Therefore, by techno-immortal, we do not literally mean living until the sun explodes and the stars disappear.  Such eschatological timeframes are beyond our consideration.  Techno-immortality means living so long that death (other than by suicide) is not thought of as a factor in one’s life.  This uber-revolutionary development in human affairs is the inevitable consequence of mindfiles, mindware and mindclones.  Our souls will now be able to outlast our bodies—not only in religion, but also on earth.

Techno-immortality need not imply an eternity of life in a box.  Broadband connectivity to audio and video, and to tactile, taste and scent enabled future websites, will make life much more enjoyable than the ‘in a box’ phrase suggests.  The outputs of our fingertips, taste buds and olfactory nerves are electronic signals that can be interpreted by software in the same manner as are sound waves and light signals.  Nevertheless, it is hard to beat a real flesh body for mind-blowing experiences.  Within a few score years for an optimist, and not more than a few centuries for a pessimist, current rates of technology development will result in replacement bodies grown outside of a womb.  Such spare bodies, or “sleeves” as novelist Richard Morgan calls them , will be compatibly matched with mindclones.  To make the sleeve be the same person as the mindclone either:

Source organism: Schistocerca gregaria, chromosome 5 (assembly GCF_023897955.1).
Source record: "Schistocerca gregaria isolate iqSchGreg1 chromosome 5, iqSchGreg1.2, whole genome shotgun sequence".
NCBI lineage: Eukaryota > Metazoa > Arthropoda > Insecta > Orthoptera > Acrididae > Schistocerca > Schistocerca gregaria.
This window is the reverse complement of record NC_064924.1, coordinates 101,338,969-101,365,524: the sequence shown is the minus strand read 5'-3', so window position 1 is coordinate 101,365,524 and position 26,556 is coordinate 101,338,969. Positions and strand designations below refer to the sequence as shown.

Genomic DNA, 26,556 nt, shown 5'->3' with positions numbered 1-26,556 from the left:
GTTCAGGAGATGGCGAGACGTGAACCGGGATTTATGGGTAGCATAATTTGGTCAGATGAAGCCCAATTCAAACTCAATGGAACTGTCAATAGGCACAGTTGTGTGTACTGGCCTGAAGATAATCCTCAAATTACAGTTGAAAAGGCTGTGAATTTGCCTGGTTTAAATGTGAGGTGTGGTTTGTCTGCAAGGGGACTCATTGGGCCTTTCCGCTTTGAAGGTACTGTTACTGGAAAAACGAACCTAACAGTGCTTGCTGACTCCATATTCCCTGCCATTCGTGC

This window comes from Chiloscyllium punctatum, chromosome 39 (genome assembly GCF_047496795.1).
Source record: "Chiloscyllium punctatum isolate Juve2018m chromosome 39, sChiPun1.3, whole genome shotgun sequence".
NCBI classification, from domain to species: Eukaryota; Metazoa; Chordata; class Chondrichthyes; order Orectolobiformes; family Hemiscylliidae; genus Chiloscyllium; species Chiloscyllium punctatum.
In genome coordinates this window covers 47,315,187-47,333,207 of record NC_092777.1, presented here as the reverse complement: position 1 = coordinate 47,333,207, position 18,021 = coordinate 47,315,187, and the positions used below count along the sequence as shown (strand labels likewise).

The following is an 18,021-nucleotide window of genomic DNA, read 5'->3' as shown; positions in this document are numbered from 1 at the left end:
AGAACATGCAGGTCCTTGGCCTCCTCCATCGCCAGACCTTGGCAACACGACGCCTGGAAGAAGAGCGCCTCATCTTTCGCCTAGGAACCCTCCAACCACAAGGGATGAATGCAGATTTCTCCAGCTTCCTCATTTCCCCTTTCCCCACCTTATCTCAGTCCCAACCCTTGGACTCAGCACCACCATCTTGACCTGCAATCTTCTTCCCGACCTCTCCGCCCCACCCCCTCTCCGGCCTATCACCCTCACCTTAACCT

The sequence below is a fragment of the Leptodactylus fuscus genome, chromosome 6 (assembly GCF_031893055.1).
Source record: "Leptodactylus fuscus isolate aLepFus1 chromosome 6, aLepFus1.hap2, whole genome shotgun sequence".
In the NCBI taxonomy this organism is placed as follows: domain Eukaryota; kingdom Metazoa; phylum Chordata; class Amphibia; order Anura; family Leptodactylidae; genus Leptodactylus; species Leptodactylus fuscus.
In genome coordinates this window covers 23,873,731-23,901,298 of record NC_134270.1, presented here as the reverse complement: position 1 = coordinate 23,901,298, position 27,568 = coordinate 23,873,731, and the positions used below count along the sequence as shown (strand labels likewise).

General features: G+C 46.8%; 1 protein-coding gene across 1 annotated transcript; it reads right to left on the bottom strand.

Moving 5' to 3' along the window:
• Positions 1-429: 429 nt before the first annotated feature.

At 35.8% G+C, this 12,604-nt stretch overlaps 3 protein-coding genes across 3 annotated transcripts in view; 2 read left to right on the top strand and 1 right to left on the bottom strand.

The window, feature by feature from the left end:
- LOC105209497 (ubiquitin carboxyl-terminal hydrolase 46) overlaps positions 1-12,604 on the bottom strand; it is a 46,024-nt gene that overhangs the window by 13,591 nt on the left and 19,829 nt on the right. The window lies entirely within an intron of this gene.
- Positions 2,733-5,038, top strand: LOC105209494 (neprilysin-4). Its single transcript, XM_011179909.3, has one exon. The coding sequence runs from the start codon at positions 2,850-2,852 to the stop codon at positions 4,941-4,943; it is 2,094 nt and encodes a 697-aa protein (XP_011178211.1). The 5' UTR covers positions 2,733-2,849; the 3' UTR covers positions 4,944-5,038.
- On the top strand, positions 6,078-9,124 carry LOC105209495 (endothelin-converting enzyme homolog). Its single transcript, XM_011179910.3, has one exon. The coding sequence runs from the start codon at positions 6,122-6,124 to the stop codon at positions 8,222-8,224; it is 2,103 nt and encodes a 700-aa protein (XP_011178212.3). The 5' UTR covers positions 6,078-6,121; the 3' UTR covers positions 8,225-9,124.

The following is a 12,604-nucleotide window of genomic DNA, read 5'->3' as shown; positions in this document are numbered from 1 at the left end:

(a) the sleeve’s neural patterns will need to be grown ectogenetically to reflect those of the mindclone’s software patterns; or

(b) the sleeve’s naturally grown neural patterns will need to be interfaced and subordinated to a very small computer implanted in the cranium that contains a copy of the mindclone’s software.